Weiss & Sohn Reformhobel Nr. 108 1/2
The "Reformhobel" is a development of the company Georg Ott from Ulm, better known under the brand name Ulmia.
The underlying patent (then called "Gebrauchsmuster") was granted on 6 January 1894 under the title "Plane with put-on sole and adjustable plate to regulate the opening of the mouth". The success was unbelievable, the model was produced over time by practically all German manufacturers in more or less the same design, the Reformhobel can still be found in almost every workshop.
According to Ott, the ideas for the development of this plane go back to impressions during a study trip in America.
However, the idea of regulating the plane's mouth with the help of an adjustable plate in the plane's sole appeared several decades earlier, at least in Austria.
In 1854, Christian Weiland in Vienna acquired a privilege on "improved adjustable double planes" for a period of two years.
The description of the plane in the adjacent advertisement suggests that the plane's mouth could be adjusted by means of a set screw. The Technical Museum in Vienna owns a copy of this plane; the photo does not show the sole, but an adjusting screw is recognisable.
In 1856 Weiland allowed the privilege to expire, making the design freely usable.
Apparently, the company Weiss & Sohn took up Weiland's idea, because in the "Atlas of Austrian Tools for Woodworkers" 1861 a "double smoothing plane" is depicted according to this construction principle. In the mid-1860s, Johann Horak in Prague also had a "double smoothing plane" with adjustable mouth in his assortment. The illustrations clearly show that two adjusting screws were used. Georg Ott equipped the first models of his Reformhobel with only one adjusting screw on the top, only later a second adjusting screw is added at the front.
This plane model remained in the Weiss & Sohn assortment until at least 1917, probably even until the mid-1920s, in a catalogue of the authorized dealer S. Kauders (ESKA) such a plane by Weiss & Sohn is still depicted in 1924.
It should be mentioned here that the principle of adjusting the plane mouth with the help of a screw set from above through the plane body had already been used by many manufacturers for rebate planes with double iron.
The second essential feature of the Reformhobel was the use of an "american" iron wedge instead of the traditional wooden wedge to fix the iron in the plane body. The first Ulmia models had a wedge that bore a remarkable resemblance to those of Stanley's iron and woodbottom planes. But soon wedges with adjusting screw were used, as they were already known from English infill planes.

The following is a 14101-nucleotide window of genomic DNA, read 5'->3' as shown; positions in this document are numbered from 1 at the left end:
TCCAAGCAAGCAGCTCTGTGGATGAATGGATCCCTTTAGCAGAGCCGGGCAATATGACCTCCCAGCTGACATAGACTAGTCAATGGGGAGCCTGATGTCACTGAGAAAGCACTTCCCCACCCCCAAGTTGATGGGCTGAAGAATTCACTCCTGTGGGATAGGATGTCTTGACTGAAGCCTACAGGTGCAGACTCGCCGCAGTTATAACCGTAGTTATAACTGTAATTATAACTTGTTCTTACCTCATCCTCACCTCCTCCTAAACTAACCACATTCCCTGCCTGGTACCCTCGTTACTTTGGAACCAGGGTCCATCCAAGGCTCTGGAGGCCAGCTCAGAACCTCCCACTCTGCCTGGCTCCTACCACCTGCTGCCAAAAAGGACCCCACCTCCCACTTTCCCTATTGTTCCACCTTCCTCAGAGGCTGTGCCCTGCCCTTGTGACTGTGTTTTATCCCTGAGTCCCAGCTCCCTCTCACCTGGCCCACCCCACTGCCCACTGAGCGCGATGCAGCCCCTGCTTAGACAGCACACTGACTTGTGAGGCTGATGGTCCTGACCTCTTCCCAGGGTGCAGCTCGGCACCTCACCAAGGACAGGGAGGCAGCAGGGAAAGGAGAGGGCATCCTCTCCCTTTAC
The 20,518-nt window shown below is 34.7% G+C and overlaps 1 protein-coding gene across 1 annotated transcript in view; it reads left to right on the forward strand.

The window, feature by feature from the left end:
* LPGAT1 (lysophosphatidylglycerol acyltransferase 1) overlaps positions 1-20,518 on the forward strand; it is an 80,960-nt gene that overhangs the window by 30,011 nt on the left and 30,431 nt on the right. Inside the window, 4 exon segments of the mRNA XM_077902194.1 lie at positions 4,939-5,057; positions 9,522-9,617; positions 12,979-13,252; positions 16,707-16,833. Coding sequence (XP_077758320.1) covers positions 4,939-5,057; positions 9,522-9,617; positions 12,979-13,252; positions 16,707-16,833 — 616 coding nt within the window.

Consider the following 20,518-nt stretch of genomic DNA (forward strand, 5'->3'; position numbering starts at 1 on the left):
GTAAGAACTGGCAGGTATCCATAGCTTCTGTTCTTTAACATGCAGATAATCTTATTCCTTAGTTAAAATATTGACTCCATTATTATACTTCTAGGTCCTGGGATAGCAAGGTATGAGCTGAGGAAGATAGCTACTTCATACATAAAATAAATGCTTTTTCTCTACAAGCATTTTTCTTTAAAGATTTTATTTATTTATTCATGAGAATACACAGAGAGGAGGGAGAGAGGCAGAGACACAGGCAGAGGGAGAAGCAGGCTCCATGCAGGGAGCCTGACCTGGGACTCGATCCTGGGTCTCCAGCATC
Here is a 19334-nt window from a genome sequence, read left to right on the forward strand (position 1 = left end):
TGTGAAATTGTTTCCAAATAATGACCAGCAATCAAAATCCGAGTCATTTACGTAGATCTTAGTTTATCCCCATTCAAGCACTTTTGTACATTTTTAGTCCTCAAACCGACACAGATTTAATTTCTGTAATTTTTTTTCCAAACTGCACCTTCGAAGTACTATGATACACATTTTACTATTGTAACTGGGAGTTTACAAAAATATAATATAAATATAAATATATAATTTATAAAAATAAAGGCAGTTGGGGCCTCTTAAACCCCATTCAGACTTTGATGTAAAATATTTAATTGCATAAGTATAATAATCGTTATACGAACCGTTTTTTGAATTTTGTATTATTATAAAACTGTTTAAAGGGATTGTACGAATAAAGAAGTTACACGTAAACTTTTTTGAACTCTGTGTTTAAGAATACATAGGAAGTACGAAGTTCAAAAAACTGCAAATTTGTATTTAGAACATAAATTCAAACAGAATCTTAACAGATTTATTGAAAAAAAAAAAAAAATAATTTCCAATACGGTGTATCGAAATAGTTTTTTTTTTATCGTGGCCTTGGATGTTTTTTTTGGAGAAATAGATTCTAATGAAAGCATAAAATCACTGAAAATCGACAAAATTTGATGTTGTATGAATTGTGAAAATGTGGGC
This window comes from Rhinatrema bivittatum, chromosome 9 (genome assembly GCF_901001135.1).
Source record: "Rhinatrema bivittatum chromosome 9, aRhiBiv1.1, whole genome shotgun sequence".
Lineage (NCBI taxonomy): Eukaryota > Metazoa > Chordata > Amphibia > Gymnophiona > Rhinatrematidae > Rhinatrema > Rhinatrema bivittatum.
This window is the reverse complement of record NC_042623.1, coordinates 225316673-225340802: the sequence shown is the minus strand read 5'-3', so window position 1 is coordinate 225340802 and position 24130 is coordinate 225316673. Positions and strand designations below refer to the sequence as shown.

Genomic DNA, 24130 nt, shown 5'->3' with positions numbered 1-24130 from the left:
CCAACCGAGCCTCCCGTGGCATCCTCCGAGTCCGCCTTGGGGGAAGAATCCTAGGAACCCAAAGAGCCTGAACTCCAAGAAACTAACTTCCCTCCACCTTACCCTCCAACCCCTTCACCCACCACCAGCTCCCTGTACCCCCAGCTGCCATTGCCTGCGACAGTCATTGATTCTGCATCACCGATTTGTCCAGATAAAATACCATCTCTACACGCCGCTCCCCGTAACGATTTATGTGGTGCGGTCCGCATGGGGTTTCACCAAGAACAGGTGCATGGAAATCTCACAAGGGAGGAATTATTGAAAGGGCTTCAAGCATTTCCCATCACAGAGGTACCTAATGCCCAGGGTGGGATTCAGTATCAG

Weiss & Sohn reacted to the growing success of the Ulmia Reformhobel with the development of its own patented plane with an iron wedge and a new metal “hand protector”. In the catalogue from 1909, the new series with the catalogue numbers 105 to 109 is presented for the first time. The only model with an adjustable plane mouth in this series, the number 108 1/2, can be called Weiss & Sohn's version of a Reformhobel.
However, this attempt to compete with the Ulmia model does not seem to have been very successful. In the mid-1920s, both the 100 series and the adjustable double smoothing plane No. 4 disappeared from the catalogues of Weiss & Sohn. Only the number 108 1/2 remains, but in the patented Ulmia construction, which many German manufacturers had also taken over.
It was made of steamed pear wood with a sole made of lignum vitae, finely polished and sealed with an airtight protective varnish. The shape of the nose corresponded to the Ulmia model, not the usual Weiss & Sohn shape, only the patented rounding at the rear of the plane body clearly identifies this plane as Weiss & Sohn plane. But there were also planes with the typical Weiss nose shape.
In this form, the model 108 1/2 remained in the range until the end of the company.
The following original drawings of the Reformhobel by Johann Weiss & Sohn are from 1949/50.
Wolfgang Jordan on the Reformhobel and other planes from Georg Ott
Atlas of Austrian tools for woodworkers
Johann Baptist Weiss, Vienna, 1861
(Link: Austrian National Bank, Austrian Books Online )
A patented Weiss & Sohn plane No. 108 1/2, as it appears for the first time in a catalog in 1909. The iron wedge is held in place by 2 iron noses, which are embedded on both sides of the plane body.
This No. 107 double plane also comes from the 100 series from 1909, slightly longer than No. 108 1/2
A very nice example of a Weiss & Sohn Reformhobel No. 108 1/2 in the patented Ulmia construction. Steamed pear wood, lignum vitae sole, protective varnish.
This example of a Weiss & Sohn Reformhobel is my user in the workshop. The protective coating was only present in places, so I removed it and oiled the plane. That changed the wood color a lot, but it feels much more natural.